In 1973, after retiring from modeling, Sims launched a line of high-quality wigs of the same name, for which she developed a fiber called Kanekalon Presselle, which simulated straight hair using a patented process. The Naomi Sims Collection, produced by Metropa Wigs, was sold in around 700 stores, including Macy’s, Gimbels, and Alexander’s in New York, at prices between $ 7 and $ 30.
In five years, the collection had reached annual sales of $ 5 million, according to the New York Times. Sims is the author of a number of books on modeling, beauty, and health. It would also launch a line of cosmetics and a collection of prestige fragrance products that are funded by Wagman & Co. As part of marketing her fragrance launch, Sims put samples of the products in wigs from her collection before shipping them to customers.
Johnson modeled for Sims’ wig line in the 1970s. “She would hire me to take pictures of her wigs,” said Johnson. “She invited me to her home in this amazing apartment on the Upper East Side. It was so chic and they passed potatoes and caviar around. She just locked me in. “
Sims’ entrepreneurial instinct instigated a similar spirit at Johnson, who eventually licensed a line of wigs and hair extensions.
“One of the problems black entrepreneurs face is access to capital,” said Johnson. “I can imagine what it must have been like for her, a black woman, to start her own business. It’s like any other career. You need money to survive until you start making a profit. “
Sims was “ahead of her time” when she launched her wig line, Johnson said.
“Maybe there were wigs for black women, but they weren’t the quality and the styles that [Sims] she said.
Jamal noted that Sims was adept at using their own influence, which is common in the beauty industry today as celebrities and other influential people benefit from their followers through cosmetics, skin care, and wellness lines.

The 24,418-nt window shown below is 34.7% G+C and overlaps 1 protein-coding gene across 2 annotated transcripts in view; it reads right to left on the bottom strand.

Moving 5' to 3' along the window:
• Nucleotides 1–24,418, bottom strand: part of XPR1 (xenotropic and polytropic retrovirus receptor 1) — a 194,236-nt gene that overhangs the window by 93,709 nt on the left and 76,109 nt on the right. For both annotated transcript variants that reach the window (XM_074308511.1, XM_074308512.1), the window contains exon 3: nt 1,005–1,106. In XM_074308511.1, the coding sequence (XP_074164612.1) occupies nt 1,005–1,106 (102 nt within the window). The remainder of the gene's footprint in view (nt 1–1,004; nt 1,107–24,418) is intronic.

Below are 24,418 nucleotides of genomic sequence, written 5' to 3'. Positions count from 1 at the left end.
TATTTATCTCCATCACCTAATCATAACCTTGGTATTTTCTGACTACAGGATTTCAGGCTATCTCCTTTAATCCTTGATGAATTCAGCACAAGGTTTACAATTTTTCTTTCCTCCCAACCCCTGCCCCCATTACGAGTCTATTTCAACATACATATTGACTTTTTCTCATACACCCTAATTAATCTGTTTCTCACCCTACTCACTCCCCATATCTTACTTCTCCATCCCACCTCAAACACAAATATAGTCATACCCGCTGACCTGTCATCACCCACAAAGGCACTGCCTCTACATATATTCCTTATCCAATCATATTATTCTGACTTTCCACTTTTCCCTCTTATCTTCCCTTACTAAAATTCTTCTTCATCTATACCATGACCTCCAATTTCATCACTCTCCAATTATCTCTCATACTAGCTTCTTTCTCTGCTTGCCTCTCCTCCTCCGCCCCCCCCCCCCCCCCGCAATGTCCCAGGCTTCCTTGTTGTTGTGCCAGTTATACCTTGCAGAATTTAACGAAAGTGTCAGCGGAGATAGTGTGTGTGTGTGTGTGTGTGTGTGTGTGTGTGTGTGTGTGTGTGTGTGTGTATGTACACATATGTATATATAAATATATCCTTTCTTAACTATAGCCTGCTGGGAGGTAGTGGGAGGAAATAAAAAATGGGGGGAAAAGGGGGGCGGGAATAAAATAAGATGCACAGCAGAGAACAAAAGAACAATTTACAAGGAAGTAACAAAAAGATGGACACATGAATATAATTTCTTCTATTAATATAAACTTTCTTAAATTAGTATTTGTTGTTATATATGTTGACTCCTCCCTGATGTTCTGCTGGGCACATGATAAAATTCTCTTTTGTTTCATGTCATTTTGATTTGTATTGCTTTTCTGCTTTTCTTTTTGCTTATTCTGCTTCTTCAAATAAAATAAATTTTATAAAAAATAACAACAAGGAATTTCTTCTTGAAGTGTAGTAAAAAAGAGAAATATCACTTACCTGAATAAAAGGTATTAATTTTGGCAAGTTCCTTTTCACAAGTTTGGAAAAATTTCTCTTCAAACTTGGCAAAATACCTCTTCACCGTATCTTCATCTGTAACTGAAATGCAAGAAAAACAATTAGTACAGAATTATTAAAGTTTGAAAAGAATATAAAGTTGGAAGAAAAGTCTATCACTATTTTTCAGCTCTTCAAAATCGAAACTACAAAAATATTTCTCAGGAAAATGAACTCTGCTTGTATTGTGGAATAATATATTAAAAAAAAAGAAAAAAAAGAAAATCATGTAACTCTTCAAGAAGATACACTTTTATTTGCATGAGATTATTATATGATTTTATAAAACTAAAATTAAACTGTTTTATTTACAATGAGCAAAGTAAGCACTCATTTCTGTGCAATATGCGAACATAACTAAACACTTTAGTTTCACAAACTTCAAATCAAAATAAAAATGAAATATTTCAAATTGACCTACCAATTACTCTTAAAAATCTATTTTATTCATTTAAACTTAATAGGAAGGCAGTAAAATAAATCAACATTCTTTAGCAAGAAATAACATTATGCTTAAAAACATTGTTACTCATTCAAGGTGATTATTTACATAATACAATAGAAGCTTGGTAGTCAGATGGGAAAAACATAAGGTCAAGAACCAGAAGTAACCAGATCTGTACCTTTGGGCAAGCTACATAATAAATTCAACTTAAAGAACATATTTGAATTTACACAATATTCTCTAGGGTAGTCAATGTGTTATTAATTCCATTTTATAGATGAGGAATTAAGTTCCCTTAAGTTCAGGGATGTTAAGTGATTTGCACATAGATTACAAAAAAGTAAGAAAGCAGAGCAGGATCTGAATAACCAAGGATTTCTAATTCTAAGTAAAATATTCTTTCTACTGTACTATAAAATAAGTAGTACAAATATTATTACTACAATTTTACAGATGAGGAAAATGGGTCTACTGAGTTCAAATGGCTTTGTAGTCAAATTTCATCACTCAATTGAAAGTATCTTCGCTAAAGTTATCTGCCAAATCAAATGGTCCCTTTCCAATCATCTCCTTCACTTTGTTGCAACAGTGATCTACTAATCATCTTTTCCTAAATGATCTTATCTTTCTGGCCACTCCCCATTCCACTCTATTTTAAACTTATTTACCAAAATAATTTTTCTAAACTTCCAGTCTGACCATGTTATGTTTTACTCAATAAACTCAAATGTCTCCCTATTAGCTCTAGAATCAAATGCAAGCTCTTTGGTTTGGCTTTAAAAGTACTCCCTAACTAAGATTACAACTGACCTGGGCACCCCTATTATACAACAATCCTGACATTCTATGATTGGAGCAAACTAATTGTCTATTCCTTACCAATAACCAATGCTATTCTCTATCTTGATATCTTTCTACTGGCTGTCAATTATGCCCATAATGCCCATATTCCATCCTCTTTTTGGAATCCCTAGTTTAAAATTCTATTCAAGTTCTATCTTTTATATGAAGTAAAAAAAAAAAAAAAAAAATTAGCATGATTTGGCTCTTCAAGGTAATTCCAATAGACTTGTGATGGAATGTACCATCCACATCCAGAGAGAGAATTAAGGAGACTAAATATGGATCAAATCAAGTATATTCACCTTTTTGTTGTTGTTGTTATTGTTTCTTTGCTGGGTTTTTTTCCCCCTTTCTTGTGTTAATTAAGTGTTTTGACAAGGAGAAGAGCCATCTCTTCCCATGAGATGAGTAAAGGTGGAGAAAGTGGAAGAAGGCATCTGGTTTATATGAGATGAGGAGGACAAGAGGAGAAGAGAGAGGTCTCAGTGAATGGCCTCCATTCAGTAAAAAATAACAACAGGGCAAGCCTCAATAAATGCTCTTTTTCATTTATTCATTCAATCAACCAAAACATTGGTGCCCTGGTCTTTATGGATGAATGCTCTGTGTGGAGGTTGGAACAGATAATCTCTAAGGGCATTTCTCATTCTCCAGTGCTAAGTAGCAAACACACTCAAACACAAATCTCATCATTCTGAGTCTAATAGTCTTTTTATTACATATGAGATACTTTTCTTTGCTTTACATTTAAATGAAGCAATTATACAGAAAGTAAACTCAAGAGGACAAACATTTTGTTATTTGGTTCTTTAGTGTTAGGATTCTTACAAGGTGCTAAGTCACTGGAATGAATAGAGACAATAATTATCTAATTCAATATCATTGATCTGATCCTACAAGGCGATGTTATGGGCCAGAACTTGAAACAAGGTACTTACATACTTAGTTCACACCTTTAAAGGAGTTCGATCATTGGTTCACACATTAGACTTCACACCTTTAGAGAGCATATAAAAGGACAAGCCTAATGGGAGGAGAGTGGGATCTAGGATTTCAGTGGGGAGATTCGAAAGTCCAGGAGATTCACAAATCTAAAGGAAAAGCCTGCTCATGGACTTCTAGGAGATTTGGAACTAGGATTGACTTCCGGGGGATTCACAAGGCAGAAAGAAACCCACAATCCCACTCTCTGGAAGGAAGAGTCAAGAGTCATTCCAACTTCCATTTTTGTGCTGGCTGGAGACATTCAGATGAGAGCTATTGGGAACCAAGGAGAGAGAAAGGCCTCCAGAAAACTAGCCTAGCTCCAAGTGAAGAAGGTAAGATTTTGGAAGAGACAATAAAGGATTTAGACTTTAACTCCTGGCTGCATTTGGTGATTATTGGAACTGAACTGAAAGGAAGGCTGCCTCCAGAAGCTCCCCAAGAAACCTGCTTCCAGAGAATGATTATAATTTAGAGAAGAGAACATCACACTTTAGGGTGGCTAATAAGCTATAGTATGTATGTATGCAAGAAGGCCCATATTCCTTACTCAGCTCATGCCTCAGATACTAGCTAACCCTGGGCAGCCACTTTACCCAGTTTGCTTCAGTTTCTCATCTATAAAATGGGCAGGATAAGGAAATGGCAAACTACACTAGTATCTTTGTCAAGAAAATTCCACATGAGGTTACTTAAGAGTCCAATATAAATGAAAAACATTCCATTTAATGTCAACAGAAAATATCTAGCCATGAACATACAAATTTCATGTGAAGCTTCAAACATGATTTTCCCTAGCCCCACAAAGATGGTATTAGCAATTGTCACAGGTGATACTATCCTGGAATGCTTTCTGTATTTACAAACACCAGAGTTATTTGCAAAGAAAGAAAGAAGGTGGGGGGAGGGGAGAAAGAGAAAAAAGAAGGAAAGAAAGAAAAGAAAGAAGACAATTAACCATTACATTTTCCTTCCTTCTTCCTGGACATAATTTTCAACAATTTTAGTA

“[Sims] used their platform to start a career. Obviously we see this happen so easily and excessively by those who start careers outside of fashion and then move into fashion, ”said Jamal. “You couldn’t have a Rihanna without Naomi Sims. And before that [Sims] They had Mrs. CJ Walker. Naomi Sims is in a line of black excellence [and entrepreneurs who used] the platforms they had to create a very profitable space. “
Deeply private, Sims stayed largely out of the public eye when she retired from modeling. She was honored at Oprah Winfrey’s Legends Ball in 2005. Four years later, she died of cancer in Newark, New Jersey
Sim’s funeral took place at St. Ignatius Loyola Church, where Jackie Kennedy Onassis, singer Aaliyah and Oscar de la Renta were all buried. Talley said even though he wasn’t officially invited to the funeral, he showed up anyway and was asked to read from the Bible by Sims’ ex-husband Michael Findlay.
“I got to the funeral an hour early,” Talley said. “The funeral had not yet started, [Sims’] The coffin was in the back and she [ex-]Husband, Mr. Findlay, saw me come in and said, “Would you be ready to read a book of scriptures?” I said, “Yes, that would be a great honor for me.” That was not on the program, nobody knew that I would come. I got up and read a book from the Bible. I attended a solemn home service, a victory service. “
Johnson also attended Sims’ funeral and described it as a small event since Sims was “a very private person”.
“I don’t know how many people showed up, but maybe about 20,” she said. “It influenced me so much that it made me very sad that this woman operated at the highest level and that people forgot in the end. It’s just human nature. When you are not around, people forget you and move on to the next step. She deserves to be remembered. “